South America, Story, Travel

Oh yeah, that is sooooooo Argentina.

We had escaped it up until this point.

You know, the bureaucracy of getting important things done in Argentina.

We had avoided the long lines going out of the bank. We didn’t have to wait 2 years for paperwork and bank stuff like our friends did in Salta. We had emerged scott free.

Or so we thought. Until our ATM card was cancelled on us randomly upon arriving in Buenos Aires and we had $20 to survive on.

After the horror of dealing with Wells Fargo the previous 2 months (they told us it was and wasn’t going to be cancelled 6 different occasions), they finally pissed us off to a point of no return (lets just say we are scouting out credit unions).

“Oh, so you’re in Buenos Aires with no money? Sorry, we already shipped your card to your home in Austin. Have someone there overnight it to you. Not our problem. Peace.” was the gist of the conversation.

No sir.

No sir. Unacceptable.

So after Shaun called back a few times they took pity upon us an expedited a card our way. That is, after arguing with them over the fact they they should expedite us a card even if they can’t guarantee it being there within 3 days. We’re not waiting the 7-10 when we have no money to eat in an ungodly expensive city. Should be cake at that point right?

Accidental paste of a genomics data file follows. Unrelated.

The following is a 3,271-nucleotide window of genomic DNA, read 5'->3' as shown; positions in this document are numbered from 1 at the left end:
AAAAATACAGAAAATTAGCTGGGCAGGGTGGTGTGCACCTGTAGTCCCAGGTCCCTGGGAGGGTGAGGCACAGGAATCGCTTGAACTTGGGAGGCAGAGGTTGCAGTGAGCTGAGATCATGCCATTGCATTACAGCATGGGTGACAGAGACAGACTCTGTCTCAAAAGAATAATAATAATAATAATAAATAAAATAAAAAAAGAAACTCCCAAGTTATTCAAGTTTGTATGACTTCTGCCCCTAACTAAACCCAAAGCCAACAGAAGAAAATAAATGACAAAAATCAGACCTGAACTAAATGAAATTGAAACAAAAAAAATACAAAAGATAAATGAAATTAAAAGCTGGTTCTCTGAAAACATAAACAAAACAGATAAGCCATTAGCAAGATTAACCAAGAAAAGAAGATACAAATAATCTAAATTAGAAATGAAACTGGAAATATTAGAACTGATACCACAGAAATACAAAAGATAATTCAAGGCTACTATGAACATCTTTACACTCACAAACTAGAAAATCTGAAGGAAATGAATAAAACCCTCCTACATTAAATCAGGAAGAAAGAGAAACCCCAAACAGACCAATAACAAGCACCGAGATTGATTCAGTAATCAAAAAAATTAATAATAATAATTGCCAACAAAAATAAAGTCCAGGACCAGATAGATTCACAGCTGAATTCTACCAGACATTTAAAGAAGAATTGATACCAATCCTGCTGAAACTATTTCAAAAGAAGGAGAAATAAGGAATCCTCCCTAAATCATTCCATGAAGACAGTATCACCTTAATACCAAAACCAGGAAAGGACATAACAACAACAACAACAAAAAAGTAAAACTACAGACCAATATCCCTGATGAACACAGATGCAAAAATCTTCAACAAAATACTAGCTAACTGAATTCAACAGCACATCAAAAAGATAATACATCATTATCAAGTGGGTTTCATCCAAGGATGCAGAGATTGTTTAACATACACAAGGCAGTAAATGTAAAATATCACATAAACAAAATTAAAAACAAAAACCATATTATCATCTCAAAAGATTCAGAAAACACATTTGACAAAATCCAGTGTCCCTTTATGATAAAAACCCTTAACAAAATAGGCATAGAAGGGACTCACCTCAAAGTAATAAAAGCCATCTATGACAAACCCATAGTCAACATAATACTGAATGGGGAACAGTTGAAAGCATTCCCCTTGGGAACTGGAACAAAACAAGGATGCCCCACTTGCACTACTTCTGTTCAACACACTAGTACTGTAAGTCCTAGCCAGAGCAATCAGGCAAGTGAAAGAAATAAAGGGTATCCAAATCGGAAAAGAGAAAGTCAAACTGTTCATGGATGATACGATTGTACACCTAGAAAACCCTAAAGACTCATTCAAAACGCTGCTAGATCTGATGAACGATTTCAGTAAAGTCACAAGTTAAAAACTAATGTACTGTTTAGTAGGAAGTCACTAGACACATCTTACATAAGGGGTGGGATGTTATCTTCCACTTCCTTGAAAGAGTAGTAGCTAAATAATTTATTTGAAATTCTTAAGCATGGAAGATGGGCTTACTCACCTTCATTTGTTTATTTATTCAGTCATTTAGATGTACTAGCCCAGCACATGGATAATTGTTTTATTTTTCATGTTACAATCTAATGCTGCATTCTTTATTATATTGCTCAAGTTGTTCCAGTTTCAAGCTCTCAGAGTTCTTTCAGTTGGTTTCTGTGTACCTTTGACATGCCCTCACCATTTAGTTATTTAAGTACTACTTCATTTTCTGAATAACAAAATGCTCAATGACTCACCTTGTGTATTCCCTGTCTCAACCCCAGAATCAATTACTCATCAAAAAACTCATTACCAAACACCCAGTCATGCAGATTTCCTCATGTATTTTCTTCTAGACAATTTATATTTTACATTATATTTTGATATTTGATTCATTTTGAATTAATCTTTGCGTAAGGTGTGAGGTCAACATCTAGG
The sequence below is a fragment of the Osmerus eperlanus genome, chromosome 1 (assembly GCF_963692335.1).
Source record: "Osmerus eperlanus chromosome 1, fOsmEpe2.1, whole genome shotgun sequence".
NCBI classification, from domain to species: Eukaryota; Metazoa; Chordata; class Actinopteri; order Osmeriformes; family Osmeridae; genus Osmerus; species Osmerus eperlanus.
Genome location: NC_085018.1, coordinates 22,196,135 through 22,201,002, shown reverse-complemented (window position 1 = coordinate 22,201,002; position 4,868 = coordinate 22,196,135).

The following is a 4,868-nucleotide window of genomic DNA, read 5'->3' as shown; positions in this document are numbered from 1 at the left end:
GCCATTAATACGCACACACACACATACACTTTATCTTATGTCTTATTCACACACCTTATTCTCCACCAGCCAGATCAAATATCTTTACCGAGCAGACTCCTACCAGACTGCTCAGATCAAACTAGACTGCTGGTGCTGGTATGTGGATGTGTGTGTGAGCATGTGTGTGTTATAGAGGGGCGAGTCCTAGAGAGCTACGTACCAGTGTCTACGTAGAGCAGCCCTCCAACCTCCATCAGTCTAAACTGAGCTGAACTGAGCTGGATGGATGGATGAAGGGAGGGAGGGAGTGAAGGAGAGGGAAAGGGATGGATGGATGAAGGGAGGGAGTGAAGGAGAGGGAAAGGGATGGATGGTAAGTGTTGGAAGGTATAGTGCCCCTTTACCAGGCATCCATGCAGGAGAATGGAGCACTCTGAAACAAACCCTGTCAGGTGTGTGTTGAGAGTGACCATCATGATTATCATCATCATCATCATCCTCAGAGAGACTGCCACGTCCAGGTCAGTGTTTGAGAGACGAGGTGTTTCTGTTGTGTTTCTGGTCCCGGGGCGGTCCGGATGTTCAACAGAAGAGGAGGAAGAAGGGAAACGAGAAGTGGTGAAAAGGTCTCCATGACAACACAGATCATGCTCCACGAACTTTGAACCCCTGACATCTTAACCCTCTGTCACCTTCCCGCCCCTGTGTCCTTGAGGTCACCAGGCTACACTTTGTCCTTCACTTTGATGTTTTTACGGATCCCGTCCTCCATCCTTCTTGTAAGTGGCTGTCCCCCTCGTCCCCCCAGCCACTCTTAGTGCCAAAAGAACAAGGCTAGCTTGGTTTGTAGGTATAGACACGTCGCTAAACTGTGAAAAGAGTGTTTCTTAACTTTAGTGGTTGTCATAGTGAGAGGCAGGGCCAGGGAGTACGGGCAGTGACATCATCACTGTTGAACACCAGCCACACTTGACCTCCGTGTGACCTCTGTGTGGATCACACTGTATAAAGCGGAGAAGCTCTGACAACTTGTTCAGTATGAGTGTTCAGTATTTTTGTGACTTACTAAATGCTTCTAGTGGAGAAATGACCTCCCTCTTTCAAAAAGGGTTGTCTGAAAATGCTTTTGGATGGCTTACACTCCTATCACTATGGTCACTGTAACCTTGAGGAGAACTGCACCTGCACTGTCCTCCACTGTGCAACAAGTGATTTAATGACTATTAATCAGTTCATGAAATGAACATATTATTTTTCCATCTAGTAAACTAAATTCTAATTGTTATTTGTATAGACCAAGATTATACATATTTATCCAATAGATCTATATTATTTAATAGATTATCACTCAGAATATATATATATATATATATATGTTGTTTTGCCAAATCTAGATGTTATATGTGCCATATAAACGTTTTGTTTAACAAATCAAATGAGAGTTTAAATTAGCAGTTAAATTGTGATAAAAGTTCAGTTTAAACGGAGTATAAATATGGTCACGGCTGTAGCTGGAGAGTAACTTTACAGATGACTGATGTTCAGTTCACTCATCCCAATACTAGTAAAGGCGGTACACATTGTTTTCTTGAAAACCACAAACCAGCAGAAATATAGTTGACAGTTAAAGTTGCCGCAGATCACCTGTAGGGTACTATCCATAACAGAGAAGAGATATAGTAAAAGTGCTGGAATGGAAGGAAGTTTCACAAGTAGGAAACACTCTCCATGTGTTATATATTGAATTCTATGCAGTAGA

Our landlord said that once we get confirmation that our card has been delivered we should be able to go downstairs and talk to the concierge lady to grab it from her.

So the day finally arrived and I giddily went downstairs in my pajamas to collect our card.

Unicorn pooping rainbows.
This is how I felt knowing the card was here!

Or so I thought.

[In Spanish]:

Me: Hi, so I’m here to pick up a box from FedEx that was delivered yesterday?
Her: A box?
Me: Yes, a box from FedEx.
Her: A box?
Me: Yes, we were expecting a box or something from FedEx that was delivered yesterday.
Her: (furrowed eyebrows) A box? We got an envelope.
Me: Okay, then it was an envelope.
Her: Oh, the envelope.
Me: Yes, the envelope?
Her: Well, you didn’t tell me you were expecting any mail so I sent it upstairs.
Her: I gave it to the office on the third floor.
Me: But our address was on it.
Her: Well, you didn’t tell me you were expecting mail.

I sat there flabbergasted.

Her: You can check to see if they still have it.

I held back tears. This whole ordeal had been stupid. Just plain stupid.


I head upstairs to this “office” and they buzzed me in.